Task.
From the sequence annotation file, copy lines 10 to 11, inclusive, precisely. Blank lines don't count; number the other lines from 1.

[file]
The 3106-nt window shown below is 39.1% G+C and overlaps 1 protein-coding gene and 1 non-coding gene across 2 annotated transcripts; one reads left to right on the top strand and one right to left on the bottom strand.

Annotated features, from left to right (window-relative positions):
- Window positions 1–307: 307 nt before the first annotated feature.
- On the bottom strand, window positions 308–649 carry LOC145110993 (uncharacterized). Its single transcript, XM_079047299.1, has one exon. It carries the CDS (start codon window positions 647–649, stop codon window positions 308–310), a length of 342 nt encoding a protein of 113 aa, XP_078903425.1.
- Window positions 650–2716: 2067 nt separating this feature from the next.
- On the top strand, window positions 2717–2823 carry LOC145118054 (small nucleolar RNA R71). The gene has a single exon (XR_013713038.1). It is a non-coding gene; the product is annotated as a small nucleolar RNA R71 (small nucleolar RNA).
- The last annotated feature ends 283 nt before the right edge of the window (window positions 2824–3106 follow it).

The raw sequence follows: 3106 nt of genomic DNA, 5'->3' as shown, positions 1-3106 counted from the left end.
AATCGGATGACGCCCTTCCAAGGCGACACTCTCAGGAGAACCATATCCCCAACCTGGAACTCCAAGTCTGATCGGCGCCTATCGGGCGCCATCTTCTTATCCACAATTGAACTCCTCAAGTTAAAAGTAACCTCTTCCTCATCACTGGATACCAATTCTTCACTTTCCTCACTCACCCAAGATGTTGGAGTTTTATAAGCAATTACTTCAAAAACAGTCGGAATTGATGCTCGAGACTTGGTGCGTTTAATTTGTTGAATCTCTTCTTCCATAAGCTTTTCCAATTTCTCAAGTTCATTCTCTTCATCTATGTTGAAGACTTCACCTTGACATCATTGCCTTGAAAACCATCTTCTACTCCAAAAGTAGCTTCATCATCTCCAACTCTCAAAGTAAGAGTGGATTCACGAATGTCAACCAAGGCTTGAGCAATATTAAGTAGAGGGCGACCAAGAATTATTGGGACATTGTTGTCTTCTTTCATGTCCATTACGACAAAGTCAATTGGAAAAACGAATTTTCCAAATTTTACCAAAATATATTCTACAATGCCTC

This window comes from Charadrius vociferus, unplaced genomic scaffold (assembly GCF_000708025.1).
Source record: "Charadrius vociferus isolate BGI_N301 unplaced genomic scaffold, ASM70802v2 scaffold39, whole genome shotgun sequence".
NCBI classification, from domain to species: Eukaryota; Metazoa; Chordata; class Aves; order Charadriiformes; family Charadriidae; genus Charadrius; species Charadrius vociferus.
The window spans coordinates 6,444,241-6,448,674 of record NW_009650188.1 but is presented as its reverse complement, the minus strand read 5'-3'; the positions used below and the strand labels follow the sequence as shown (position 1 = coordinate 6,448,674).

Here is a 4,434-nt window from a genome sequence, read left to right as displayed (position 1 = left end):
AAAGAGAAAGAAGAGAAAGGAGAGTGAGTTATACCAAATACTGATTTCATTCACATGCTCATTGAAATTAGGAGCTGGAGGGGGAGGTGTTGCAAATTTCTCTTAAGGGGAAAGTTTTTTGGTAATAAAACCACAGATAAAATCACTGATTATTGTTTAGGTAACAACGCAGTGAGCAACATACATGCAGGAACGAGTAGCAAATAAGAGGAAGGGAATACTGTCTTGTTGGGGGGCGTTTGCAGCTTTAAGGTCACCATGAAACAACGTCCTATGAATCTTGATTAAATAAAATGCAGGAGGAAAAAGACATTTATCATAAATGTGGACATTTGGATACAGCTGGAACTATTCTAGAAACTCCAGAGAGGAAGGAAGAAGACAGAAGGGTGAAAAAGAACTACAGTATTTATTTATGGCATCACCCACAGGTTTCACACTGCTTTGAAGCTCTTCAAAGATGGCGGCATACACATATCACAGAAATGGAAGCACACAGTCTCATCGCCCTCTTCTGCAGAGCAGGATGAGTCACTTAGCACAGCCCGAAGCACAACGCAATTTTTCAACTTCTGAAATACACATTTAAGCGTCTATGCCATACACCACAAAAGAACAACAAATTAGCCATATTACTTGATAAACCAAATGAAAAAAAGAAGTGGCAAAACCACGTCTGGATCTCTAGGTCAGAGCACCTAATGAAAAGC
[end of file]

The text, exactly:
This window comes from Charadrius vociferus, unplaced genomic scaffold (assembly GCF_000708025.1).
Source record: "Charadrius vociferus isolate BGI_N301 unplaced genomic scaffold, ASM70802v2 scaffold39, whole genome shotgun sequence".